Hunger Games with a Purpose

There’s a popular movie showing in theaters across the country called The Hunger Games: Catching Fire. Although I haven’t seen it, I’ve read The Hunger Games trilogy (don’t judge me), of which the current movie is based on book two. The High School Ministry of our church held a twenty-four hour fast this past weekend, which they, too, called, “The Hunger Games.” Our teens prayed, worshiped, studied, and played strategic “hunger games” such as carrying buckets of water on their head to illustrate how many people in third-world nations have to carry water for miles just to survive. Everything the students did connected with a special offering our church receives each year to provide for under-resourced people in our city, region and world.


I love it when students come together for a purpose like this. We didn’t advertise. We didn’t tell students to come and check out the coolest band, the most entertaining speakers, or even offer that we’d throw in free movie passes if you brought a friend. Students invited students. Friends invited friends. And all of them experienced on a very small scale what roughly 870 million people around the world experience every…single…day. Of the 870 million who are chronically under-nourished, 3.5 million are children who die every year. That’s almost 10,000 children a day.


My two oldest children had the opportunity to participate in this event, and they both came away with a much deeper understanding of global poverty and how Jesus calls us to help with both spiritual and physical needs. I like the “and.” Some people think Christians are too heavenly minded to do any earthly good. And others think a person is theologically liberal if he or she emphasizes feeding the hungry. The implication is that you are shirking the proclamation of the Word if you give heed to physical needs.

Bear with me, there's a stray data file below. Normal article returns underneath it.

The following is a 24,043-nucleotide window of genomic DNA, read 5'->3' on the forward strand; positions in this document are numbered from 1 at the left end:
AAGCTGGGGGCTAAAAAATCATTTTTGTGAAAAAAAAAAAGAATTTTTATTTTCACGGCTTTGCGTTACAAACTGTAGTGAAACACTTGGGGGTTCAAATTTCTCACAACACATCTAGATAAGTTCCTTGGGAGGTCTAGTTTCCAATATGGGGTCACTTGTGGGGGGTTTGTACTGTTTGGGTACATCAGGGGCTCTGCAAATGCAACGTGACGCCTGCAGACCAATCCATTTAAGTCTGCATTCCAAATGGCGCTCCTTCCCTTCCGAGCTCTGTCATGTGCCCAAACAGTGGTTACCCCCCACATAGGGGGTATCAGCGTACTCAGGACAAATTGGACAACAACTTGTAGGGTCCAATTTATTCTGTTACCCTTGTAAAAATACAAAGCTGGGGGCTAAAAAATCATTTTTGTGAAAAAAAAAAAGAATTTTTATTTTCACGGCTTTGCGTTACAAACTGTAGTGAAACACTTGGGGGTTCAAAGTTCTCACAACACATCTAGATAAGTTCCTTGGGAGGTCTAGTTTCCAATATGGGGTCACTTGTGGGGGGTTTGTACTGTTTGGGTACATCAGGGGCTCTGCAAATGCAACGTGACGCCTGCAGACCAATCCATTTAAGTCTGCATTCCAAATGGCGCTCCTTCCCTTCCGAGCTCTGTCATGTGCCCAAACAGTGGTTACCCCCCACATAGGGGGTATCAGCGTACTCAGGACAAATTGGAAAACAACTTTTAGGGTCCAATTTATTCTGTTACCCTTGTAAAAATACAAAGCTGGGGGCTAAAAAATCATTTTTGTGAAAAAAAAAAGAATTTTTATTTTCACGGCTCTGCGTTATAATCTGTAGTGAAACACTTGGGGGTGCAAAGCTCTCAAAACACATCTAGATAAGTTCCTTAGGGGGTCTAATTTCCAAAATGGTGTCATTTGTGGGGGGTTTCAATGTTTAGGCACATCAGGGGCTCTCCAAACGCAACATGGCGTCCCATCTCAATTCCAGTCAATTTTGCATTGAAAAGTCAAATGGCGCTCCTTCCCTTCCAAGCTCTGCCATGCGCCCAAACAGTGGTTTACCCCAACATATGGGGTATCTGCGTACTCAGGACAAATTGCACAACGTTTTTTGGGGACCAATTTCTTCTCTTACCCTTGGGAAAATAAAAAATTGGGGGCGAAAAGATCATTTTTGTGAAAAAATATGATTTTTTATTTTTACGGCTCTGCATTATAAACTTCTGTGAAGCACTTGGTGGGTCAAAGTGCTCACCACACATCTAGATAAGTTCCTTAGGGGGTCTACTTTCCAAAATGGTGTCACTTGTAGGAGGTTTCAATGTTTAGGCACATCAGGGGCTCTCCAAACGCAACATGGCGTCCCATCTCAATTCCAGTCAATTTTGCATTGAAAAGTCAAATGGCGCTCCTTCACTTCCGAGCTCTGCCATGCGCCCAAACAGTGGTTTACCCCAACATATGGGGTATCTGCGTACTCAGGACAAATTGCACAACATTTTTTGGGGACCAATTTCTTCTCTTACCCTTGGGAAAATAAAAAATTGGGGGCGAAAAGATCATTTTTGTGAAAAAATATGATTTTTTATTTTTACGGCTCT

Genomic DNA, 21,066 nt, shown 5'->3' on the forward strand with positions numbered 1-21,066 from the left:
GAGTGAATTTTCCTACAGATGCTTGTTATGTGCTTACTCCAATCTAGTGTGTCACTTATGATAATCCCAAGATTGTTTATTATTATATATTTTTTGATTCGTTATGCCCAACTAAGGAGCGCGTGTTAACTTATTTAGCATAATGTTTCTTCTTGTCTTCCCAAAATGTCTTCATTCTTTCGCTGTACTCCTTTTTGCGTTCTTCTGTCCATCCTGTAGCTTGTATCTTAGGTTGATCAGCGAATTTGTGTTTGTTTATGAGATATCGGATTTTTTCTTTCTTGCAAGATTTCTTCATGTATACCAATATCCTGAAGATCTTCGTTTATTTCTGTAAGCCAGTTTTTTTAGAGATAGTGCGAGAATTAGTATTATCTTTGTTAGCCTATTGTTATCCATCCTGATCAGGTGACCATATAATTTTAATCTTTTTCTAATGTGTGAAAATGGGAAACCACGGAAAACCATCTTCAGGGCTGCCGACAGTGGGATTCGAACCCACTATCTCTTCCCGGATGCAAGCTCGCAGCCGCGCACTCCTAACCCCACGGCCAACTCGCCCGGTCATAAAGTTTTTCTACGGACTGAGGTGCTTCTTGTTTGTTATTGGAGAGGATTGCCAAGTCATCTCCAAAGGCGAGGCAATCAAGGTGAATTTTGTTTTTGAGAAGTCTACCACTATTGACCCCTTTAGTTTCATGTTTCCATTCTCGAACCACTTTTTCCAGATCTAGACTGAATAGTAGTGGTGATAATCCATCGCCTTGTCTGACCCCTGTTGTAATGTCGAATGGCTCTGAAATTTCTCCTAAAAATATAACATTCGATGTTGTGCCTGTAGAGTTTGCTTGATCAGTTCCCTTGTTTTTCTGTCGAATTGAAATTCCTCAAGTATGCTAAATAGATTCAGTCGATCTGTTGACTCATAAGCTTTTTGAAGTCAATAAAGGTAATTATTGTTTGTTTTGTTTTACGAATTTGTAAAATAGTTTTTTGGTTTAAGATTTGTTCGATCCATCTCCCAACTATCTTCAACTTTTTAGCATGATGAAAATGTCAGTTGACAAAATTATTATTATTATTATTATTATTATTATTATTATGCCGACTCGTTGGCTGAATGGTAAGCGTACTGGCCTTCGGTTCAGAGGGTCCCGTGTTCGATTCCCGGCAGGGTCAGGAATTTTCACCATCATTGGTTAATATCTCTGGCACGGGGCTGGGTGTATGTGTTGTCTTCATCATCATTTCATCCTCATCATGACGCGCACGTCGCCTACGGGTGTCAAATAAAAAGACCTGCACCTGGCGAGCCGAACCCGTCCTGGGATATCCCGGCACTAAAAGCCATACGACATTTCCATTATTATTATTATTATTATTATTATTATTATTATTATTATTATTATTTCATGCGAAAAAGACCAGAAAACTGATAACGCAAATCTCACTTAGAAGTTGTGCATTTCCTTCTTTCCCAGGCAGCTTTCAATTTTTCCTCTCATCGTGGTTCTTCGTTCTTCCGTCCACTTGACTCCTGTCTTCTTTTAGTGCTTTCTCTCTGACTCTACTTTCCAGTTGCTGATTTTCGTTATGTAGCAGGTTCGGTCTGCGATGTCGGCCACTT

Fortunately, Jesus does not advocate an “either/or.” Jesus says those who will inherit the kingdom are the ones who feed the hungry, give drink to those who thirst, clothe the naked, and visit the sick and imprisoned (Matthew 25:34-40). But Jesus also says, “For what does it profit a man to gain the whole world and forfeit his soul?” (Mark 8:36). Jesus didn’t compartmentalize; He synthesized. He loved the whole person. If someone is hungry, we should feed him. If a person is “soul thirsty,” we should bring him or her to the well of Living Water found in Jesus (John 4:14). The apostle John writes, “But if anyone has the world’s goods and sees his brother in need, yet closes his heart against him, how does God’s love abide in him?” (1 John 3:17). And while we serve, we do so “through the name of your holy servant Jesus” (Acts 4:30).


The apostle Paul carried this holistic view even to the deep level of personal holiness. It’s not only our body that is to remain pure, it is our “whole spirit and soul and body [that is to] be blameless at the coming of our Lord Jesus Christ” (1 Thessalonians 5:23).


We are to minister to the whole person with the whole Gospel for the whole purpose of being conformed to the image of the Son (Romans 8:29). If it takes a “Hunger Games” fast to drive home that point, so be it. Whatever it takes, may we take resources and the life and love of Jesus so that others will hunger and thirst no more (Revelation 7:16).